Scholar Rohit Vohra states that the Brokpa can be found all along the Indus Valley from Leh, but Achina-Thang is the first wholly Brokpa village, however they have adopted Ladakhi culture a long ago.[16] Their major villages are, in addition to Dah and Hanu, Garkon, Darchik, and Batalik. A few of them live in the villages of Silmo (34°37′37″N 76°19′12″E / 34.627°N 76.320°E / 34.627; 76.320 (Silmo)) and Lalung (34°35′28″N 76°17′53″E / 34.591°N 76.298°E / 34.591; 76.298 (Lalung)) en route to Kargil.[16] In the 17th century, the stream and village of Gurugurdo (34°39′40″N 76°19′59″E / 34.661°N 76.333°E / 34.661; 76.333 (Gurugurdo)) was set as the border between Baltistan and Ladakh.[17][18] To the north of here, there are Muslim Brokpa villages, such as Chulichan, Ganokh, and possibly Marol.[16][17] Ganokh and Marol are at present in Pakistan-administered Gilgit-Baltistan.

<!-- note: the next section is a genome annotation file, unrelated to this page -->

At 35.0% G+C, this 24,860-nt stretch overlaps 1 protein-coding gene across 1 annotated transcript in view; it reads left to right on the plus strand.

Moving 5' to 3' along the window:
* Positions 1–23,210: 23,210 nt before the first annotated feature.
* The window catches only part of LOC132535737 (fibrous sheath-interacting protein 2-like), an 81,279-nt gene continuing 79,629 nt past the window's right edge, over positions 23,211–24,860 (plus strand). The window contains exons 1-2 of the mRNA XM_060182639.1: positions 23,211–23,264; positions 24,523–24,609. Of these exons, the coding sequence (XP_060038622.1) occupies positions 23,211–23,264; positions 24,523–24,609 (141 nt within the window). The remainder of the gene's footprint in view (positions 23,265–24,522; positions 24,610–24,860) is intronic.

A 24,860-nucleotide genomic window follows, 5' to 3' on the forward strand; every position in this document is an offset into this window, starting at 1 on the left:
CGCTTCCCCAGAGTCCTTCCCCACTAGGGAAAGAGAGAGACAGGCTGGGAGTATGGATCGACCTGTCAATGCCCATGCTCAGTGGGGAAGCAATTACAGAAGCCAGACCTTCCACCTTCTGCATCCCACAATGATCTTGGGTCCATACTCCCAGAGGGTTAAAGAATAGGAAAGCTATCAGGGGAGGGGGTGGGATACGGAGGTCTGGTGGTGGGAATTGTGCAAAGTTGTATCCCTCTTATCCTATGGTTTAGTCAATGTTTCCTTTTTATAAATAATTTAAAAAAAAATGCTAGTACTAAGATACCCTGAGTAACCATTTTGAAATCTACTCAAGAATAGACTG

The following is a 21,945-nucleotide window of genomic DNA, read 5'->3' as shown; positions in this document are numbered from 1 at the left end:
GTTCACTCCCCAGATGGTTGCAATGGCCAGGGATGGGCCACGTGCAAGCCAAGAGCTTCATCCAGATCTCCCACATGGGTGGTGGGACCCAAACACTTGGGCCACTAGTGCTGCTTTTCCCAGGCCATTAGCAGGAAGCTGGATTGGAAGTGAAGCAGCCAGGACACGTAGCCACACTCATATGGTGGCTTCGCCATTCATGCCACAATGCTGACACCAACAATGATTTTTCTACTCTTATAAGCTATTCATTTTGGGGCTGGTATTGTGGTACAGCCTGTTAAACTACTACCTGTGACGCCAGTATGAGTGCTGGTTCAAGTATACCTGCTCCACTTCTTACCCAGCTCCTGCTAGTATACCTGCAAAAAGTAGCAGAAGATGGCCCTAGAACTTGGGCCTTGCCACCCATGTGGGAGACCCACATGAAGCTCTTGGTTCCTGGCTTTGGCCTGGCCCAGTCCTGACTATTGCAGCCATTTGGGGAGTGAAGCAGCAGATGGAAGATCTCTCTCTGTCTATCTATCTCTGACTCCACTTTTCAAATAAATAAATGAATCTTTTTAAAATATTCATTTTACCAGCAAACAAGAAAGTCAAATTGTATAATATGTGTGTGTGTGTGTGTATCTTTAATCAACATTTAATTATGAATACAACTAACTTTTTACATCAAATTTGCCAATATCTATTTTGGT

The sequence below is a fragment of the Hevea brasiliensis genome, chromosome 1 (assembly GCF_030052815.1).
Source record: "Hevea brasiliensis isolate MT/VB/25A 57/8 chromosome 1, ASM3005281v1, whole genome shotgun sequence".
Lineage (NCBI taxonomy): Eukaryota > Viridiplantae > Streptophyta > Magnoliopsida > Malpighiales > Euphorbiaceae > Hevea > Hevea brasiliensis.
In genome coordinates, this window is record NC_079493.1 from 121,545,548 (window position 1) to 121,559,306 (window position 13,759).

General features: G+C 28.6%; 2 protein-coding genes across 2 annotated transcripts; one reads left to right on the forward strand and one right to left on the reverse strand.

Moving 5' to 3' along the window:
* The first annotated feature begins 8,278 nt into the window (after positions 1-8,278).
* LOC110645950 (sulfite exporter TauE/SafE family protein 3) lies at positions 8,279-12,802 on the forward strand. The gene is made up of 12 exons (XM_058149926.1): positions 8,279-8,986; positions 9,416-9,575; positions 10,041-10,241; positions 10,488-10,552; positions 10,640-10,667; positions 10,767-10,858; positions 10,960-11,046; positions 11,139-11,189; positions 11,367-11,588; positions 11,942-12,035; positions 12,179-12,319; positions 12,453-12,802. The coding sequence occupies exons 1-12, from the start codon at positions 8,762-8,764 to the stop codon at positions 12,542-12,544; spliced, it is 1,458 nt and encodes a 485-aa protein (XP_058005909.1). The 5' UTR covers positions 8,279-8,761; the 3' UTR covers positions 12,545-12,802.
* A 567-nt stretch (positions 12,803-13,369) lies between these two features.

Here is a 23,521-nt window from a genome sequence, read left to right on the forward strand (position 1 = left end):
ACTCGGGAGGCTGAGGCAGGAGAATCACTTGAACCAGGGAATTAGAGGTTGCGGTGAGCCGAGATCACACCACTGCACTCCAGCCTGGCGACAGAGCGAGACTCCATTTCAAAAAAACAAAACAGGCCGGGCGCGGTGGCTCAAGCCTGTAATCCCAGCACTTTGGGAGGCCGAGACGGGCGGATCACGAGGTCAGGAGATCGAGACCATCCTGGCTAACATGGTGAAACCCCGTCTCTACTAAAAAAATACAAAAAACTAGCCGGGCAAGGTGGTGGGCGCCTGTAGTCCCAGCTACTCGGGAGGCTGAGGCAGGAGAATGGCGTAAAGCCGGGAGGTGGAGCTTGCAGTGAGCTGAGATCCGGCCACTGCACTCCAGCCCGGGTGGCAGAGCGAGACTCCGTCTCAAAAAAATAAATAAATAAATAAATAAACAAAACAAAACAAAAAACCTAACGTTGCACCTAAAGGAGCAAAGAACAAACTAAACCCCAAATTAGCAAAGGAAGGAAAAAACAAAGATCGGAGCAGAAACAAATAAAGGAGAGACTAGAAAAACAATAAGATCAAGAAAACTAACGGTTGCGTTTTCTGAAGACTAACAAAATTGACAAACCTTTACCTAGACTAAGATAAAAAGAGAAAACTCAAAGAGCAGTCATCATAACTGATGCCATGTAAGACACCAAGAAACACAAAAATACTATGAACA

The number of Brokstat speakers was estimated as 3,000 people in 1996.[11]


Brokpa celebrate Bono-na festival which is a festival of thank giving to deities for good crops and prosperity.[19]

Brokpa Men during Bono-na festival in Dha-Hanu village


The traditional Brogpa diet is based on locally grown foods such as barley and hardy wheat prepared most often as tsampa/sattu (roasted flour). It takes in different ways.[clarification needed] Other important foods include potatoes, radishes, turnips, and Gur-Gur Cha, a brewed tea made of black tea, butter and salt.